Apart from Christ, we were tohu va bohu, without form and void. For those who believe, for those in Christ, we are being formed and filled with the fulness of God. Let us remember and rejoice in this Word.
God frequently reveals the priorities He has for us, and it is very common for us to make alterations. He says what He wants, we give Him something else that we think He might be happy with instead.
The Lord regularly told the Israelites that He desired their obedience rather than their offerings (Hosea 6:6); Psalm 50:8, 14-15, 23; Proverbs 21:3). Those sacrifices were, of course, sacrifices that He Himself had commanded them to make. But the sacrifices were to be an act of obedience, not a substitute for obedience.
It is just as likely for us to offer up something to the Lord that appears to meet the specs. It is not just possible, it is likely that Christians often consider their attendance and participation in corporate worship as something that pleases God, which it is, but only as we are worshipping Him in all the ways He wants.
Jeremiah Burroughs wrote,
You worship God more by [contentment] than when you come to hear a sermon, or spend half an hour, or an hour, in prayer, or when you come to receive a sacrament. These are the acts of God’s worship, but they are only external acts of worship, to hear and pray and receive sacraments. But this is the soul’s worship, to subject itself thus to God. (The Rare Jewel of Christian Contentment, 120)
He continued by pointing out the power of our being pleased with what God does.
in active obedience we worship God by doing what pleases God, but by passive obedience we do as well worship God by being pleased with what God does. (.ibid)
Maybe you have done all the things you think you needed to do this week. But have you been pleased with all the things that God has done in your week? Pleasure in His work is worship.
If you walk into your house and your wife is cooking something new for dinner dinner that smells delicious and she offers you a bite of whatever she’s making, what good is that taste? Or if you are watching a show about food, especially one of the shows where the host visits a hole-in-the-wall place, and you get to see how the dish is made and the host takes a bite and his face lights up, what good is that to you?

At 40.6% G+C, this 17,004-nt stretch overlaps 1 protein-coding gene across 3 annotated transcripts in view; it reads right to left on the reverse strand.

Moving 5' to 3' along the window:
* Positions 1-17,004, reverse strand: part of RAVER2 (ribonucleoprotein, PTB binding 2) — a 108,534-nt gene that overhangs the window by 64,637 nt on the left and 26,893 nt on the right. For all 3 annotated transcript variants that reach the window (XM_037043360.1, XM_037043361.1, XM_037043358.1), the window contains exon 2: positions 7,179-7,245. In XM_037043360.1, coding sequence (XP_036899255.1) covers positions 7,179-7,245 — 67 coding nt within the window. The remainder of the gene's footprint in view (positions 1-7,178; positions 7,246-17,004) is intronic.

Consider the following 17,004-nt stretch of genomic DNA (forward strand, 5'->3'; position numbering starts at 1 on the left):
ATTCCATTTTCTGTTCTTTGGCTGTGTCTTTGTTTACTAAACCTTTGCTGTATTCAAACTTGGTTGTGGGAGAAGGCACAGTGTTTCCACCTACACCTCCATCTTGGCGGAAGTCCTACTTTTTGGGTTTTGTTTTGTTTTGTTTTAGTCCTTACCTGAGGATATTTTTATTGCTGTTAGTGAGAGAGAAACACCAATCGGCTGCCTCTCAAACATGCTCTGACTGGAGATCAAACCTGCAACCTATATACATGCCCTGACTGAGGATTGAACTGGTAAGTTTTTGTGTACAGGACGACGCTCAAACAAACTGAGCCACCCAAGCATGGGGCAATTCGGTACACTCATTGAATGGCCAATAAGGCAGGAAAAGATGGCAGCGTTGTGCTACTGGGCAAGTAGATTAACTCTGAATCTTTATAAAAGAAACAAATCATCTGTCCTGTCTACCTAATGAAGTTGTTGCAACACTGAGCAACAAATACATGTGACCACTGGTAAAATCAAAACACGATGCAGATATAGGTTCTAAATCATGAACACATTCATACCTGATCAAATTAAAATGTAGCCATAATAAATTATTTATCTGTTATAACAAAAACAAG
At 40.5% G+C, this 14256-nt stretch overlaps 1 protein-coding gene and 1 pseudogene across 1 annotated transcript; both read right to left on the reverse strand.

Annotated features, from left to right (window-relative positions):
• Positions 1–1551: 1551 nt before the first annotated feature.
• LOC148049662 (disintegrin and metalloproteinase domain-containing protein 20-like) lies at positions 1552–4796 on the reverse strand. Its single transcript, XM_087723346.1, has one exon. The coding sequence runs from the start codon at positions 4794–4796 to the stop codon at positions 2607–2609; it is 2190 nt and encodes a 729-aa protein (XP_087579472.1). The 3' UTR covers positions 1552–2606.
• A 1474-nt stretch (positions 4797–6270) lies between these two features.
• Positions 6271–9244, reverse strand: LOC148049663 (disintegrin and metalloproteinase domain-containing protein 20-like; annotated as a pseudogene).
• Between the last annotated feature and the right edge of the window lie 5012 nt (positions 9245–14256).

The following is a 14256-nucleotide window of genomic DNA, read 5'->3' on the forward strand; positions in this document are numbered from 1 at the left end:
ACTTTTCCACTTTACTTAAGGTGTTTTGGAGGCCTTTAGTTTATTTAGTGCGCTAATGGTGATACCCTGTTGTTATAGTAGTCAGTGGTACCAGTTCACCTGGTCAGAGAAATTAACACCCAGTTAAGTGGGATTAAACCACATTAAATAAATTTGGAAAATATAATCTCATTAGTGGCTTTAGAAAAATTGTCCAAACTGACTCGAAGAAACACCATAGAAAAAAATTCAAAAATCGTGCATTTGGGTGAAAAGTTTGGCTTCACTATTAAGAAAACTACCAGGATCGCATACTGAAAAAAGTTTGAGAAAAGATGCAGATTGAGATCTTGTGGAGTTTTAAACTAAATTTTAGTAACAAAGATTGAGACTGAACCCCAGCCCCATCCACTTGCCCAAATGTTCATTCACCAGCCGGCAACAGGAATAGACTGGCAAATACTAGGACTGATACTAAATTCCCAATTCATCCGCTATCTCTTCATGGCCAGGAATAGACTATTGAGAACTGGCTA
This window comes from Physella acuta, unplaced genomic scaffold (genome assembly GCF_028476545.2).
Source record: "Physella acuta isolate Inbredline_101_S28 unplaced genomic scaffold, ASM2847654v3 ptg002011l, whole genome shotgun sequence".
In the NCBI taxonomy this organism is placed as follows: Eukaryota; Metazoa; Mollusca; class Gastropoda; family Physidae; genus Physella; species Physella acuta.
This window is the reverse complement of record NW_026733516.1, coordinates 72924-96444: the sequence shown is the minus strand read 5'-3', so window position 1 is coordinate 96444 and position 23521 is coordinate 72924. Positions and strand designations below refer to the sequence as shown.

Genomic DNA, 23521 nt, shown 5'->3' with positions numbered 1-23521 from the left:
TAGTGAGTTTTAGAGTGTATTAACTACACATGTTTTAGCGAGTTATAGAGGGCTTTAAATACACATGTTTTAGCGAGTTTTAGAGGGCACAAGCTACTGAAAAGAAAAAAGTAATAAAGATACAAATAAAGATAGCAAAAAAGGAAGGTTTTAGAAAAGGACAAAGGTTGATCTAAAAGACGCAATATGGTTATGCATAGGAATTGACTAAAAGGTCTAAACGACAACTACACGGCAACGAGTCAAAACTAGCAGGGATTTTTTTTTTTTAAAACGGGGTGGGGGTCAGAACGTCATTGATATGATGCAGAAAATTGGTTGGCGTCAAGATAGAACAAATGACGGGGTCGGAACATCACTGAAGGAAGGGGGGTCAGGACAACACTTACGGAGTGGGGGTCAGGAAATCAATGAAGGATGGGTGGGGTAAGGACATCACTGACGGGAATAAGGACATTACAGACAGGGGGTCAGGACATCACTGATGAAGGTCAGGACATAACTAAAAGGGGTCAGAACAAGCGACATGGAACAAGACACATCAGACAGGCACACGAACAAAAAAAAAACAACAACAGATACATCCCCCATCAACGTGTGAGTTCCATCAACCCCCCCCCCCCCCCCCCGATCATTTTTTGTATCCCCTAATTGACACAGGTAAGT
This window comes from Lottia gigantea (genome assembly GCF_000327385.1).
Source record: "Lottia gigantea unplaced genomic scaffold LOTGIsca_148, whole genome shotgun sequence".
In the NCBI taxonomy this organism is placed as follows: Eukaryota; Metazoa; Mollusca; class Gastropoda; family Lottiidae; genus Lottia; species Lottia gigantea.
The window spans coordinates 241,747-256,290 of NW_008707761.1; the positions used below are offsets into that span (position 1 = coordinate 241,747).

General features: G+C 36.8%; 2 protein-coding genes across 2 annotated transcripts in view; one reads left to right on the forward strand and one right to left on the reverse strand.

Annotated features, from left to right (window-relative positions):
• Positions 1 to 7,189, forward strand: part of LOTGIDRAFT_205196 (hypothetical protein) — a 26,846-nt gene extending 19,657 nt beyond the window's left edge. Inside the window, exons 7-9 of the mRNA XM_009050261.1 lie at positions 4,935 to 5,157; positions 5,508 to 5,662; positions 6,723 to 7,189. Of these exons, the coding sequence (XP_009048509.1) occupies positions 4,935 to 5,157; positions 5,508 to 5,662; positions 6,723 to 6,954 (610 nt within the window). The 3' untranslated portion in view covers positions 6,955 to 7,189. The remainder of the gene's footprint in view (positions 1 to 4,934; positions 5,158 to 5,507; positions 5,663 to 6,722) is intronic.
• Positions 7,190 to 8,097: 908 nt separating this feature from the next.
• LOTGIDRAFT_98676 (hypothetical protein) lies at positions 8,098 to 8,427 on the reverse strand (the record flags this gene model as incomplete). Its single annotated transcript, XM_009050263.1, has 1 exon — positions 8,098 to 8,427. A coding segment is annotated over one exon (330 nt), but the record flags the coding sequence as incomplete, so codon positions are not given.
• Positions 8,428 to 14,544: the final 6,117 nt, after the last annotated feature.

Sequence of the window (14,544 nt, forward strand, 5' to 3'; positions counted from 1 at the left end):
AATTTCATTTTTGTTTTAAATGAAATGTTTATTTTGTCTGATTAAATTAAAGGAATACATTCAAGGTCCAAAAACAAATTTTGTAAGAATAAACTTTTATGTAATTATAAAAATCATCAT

Neither situation is meant to discourage you or frustrate you. When your wife gives you a taste, she’s not flaunting how you’ll never get any more. When the host enjoys his taste, he’s not rubbing it in the audience’s face that he gets what they can’t. He’s inviting you to take a trip, maybe to a place that’s nearby that you never knew about.
There are times when I reference things you might not have much familiarity with. Last Lord’s Day I mentioned Prince Caspian a couple times, previously I’ve mentioned things from Omnibus books or from other resources that caught my attention. It’s possible that this could frustrate you. “I don’t know anything about that.” But that assumes that you want me only to prepare things you’ve already eaten before, maybe even cut up the meat for you.
I could act superior, and that would be a turn off. I could give a taste that isn’t tasty. But giving a taste is an invitation to get more for yourself, not discourage you because you’ve never had that dish before.